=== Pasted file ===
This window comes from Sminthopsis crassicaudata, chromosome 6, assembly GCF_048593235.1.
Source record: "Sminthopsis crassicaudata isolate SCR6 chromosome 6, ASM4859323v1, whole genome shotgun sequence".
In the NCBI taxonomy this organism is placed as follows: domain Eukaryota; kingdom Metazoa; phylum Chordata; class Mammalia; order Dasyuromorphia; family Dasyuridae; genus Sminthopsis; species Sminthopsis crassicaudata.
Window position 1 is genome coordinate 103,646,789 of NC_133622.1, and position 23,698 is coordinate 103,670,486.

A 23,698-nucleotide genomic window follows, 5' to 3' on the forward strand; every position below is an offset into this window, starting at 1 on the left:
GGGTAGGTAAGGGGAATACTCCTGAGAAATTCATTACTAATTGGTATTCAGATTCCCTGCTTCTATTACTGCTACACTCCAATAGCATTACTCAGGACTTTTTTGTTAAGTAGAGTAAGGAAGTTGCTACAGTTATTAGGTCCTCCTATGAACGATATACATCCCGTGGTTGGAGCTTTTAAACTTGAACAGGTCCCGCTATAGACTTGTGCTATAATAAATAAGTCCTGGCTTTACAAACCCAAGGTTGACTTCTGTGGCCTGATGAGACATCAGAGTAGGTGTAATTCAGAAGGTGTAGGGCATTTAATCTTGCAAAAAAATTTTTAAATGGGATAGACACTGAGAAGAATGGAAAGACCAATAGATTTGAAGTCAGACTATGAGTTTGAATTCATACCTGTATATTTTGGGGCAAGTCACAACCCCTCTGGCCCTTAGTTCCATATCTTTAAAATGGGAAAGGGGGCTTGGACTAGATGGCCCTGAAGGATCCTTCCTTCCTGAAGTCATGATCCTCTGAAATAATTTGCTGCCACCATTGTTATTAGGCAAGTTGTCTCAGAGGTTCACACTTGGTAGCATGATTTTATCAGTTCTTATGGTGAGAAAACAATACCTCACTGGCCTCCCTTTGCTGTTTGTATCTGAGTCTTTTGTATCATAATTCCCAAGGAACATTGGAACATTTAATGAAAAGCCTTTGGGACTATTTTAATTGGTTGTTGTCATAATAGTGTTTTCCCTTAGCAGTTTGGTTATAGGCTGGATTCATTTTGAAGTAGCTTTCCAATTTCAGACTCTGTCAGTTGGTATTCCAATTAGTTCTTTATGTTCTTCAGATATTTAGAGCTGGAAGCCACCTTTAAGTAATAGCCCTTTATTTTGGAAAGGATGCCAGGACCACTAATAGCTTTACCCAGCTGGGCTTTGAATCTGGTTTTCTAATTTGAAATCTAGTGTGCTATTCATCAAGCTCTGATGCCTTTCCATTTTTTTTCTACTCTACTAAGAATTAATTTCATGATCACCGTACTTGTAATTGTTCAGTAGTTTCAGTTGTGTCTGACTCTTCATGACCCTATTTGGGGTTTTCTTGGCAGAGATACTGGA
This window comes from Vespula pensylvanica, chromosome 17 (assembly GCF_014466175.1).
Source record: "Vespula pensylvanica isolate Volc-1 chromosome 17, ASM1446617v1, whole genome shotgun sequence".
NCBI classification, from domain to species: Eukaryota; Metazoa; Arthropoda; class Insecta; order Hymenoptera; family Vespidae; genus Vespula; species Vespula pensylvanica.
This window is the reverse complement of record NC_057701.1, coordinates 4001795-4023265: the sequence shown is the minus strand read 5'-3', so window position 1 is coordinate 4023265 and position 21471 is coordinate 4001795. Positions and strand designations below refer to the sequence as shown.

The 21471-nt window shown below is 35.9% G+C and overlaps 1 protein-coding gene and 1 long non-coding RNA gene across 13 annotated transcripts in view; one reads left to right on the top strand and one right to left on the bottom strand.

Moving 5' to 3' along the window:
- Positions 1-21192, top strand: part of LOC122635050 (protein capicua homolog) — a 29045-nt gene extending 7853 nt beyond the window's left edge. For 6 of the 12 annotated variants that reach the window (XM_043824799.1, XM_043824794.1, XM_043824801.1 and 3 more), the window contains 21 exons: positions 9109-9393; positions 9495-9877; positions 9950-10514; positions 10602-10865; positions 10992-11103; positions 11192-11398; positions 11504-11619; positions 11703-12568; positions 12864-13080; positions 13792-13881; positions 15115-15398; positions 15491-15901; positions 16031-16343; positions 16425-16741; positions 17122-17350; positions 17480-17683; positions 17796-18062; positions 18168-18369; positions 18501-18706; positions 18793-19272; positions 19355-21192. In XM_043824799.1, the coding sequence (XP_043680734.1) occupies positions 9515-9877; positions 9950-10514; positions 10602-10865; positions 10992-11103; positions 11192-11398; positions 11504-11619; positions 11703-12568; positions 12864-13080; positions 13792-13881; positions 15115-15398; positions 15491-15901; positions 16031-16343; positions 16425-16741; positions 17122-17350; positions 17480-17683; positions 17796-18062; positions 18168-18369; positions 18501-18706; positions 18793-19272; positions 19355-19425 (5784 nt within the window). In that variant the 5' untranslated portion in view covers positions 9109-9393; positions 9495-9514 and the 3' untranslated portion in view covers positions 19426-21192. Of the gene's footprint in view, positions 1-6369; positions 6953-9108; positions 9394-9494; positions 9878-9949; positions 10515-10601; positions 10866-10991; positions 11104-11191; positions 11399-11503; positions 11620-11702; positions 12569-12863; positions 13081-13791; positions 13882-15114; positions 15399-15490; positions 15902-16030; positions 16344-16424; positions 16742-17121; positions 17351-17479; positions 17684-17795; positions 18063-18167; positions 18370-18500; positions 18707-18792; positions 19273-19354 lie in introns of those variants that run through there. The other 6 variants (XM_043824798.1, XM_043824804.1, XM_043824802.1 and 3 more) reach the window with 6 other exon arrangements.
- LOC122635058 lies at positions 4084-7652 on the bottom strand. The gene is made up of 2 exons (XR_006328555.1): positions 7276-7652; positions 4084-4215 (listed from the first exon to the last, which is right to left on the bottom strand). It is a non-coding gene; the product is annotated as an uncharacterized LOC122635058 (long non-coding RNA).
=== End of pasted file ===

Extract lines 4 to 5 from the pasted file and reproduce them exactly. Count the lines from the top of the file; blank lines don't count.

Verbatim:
Window position 1 is genome coordinate 103,646,789 of NC_133622.1, and position 23,698 is coordinate 103,670,486.

A 23,698-nucleotide genomic window follows, 5' to 3' on the forward strand; every position below is an offset into this window, starting at 1 on the left: